mov  dx, [bx][2]   ;; get the high word

cProc SetClassWord, <FAR, PUBLIC>
ParmW hwnd
ParmW index
ParmW newValue
      call FindClassExtraBytes
      mov  ax, newValue
      xchg ax, [bx]      ;; exchange value

cProc SetClassLong, <FAR, PUBLIC>
ParmW hwnd
ParmW index
ParDL newValue
      call FindClassExtraBytes
      mov  ax, newValue[0] ;; low word
      mov  dx, newValue[2] ;; high word
      xchg ax, [bx][0]     ;; exchange low word
      xchg dx, [bx][2]     ;; exchange high word

In other words, the negative offsets were exactly the values needed to access the corresponding fixed fields in the CLASS structure as if they were extra bytes. (Again, I marvel at how 16-bit Windows managed to accomplish what it did in so little code. The actual code was even tighter than this.)

There were programs that said, "Hey, since I know I can change this value all I want, and it won't have any effect, I can use it as a secret hiding place," and instead of storing data in a more sane location, they just squirreled it away in the GCL_CB­CLS­EXTRA.

Windows blocked changes to GCL_CB­CLS­EXTRA starting in Windows 95, but a compatibility loophole was created so that 16-bit programs written for older versions of Windows could still get the old behavior where they could modify a value that had no effect, just so that they could use it as a secret hiding place.

But for all 32-bit programs and newer 16-bit programs, attempting to modify the cbCls­Extra value will fail with ERROR_INVALID_PARAMETER.

Bonus chatter: Another secret hiding place that applications discovered was storing data in the window extended style bits, dwEx­Style. "Thanks, Windows, for adding four more bytes of data to each window. I'll use it to store a pointer! (I'm sure Windows won't mind.)" There is code in the window manager to enforce the rule that you must use Set­Window­Pos to change the WS_EX_TOP­MOST style rather than calling Set­Window­Long, but there is a compatibility loophole: If your application was written for Windows 3.1 and you are setting extended styles that didn't exist in Windows 3.1, then the window manager says, "I think I know what you're up to" and suspends the rules so that the application can go ahead and use the extended window style as a secret hiding place.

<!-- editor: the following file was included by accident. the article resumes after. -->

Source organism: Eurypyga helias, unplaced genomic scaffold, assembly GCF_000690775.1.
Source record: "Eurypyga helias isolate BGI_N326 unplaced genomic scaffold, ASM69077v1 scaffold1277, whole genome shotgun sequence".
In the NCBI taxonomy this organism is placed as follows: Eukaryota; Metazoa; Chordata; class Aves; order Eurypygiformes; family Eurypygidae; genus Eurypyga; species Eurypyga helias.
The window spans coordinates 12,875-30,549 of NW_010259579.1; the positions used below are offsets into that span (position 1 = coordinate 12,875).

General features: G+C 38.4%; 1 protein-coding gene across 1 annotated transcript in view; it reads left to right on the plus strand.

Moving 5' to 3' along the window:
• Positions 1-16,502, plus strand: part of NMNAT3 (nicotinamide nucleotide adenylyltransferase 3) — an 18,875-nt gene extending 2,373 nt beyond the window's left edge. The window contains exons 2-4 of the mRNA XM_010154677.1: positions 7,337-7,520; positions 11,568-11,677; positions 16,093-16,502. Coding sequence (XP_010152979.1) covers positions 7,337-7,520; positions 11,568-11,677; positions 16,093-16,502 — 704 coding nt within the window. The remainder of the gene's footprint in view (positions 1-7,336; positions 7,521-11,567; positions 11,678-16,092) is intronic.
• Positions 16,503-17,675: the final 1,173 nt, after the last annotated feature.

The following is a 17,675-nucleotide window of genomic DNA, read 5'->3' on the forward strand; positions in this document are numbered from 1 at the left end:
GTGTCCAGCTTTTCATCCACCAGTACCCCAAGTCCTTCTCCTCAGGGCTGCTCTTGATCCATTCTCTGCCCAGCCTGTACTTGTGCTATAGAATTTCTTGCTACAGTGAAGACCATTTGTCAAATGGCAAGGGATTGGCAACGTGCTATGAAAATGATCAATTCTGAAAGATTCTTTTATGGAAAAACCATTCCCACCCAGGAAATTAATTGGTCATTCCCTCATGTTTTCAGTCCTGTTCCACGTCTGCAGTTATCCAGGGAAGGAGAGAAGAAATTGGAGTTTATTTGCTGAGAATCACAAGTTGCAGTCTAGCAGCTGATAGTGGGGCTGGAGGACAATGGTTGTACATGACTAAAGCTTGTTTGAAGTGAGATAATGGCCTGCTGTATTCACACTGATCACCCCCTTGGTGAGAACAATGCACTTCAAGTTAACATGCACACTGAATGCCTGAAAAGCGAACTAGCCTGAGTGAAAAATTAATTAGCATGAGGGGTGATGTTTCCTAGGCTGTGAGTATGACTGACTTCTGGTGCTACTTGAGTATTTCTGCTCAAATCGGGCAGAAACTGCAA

Comments (14)
  1. Medinoc says:

    Which reminds me, were the "private window bytes" of the Dialog window class always "private", or was that added later?

    I ran into those when trying to implement the sadly missing BOOL HasEndDialogBeenCalled(HWND) function.

  2. 12BitSlab says:

    Raymond, I very much enjoy reading about how stuff was done in the old days and how it effects current stuff.  Thanks!

  3. The Windows compatibility code must make an absolute mockery of the modern mantra that code comments are a bad thing and should be avoided, to be replaced by self-documenting code.

  4. Roman says:

    Wait, so the documentation says that you can set the value (which has no effect), but you actually can't?

  5. yuhong2 says:

    I wonder why MS didn't change the values in Win32.

    [Why change them? That would be a gratuitous breaking change. -Raymond]
  6. @Roman, I am equally confused.  The history lesson was interesting but the title and the pre-amble all imply that you can continue to change this value and then BOOOM, right at the last minute comes the shattering revelation that 32-bit and newer 16-bit Windows applications can't change it at all.  But presumably older 16-bit applications and brand spanking new 64-bit applications can continue to modify this value … ?

    All just a matter of idle curiosity of course, but even so… wibble.

  7. bdell says:

    How do you tell the difference between an old 16-bit program and a new one?

  8. Cheong says:

    @bdell: Try run "dumpbin /headers <filename.exe>" in your Visual Studio command prompt to see what is there.

  9. yuhong2 says:

    @cheong00: For 16-bit programs, use EXEHDR instead. MS supplied a new version of RC.EXE with the Win32 SDK and Win9x SDK with a -40 switch.

  10. yuhong2 says:

    "But presumably older 16-bit applications and brand spanking new 64-bit applications can continue to modify this value … ?"

    64-bit would behave the same as 32-bit.

  11. yuhong2 says:

    *Win9x SDK

    Win9x DDK, of course.

  12. yuhong2 says:

    "If your application was written for Windows 3.1 and you are setting extended styles that didn't exist in Windows 3.1, then the window manager says, "I think I know what you're up to" and suspends the rules so that the application can go ahead and use the extended window style as a secret hiding place."

    In addition, I read that WM_STYLECHANGING and WM_STYLECHANGED are only sent if the app is marked as 4.0.

  13. Neil says:

    I seem to remember looking at all of these extra bytes (can't remember whether they were class or window) of the built-in classes and wondering why some of them were odd, given that you could only get a word or a long at a time. I seem to remember that one class had a single byte for some sort of flag and then four other bytes (which would then be misaligned, although I guess fewer people cared back then).

  14. yuhong2 says:

    Also notice that this matched the original WNDCLASS structure.

Comments are closed.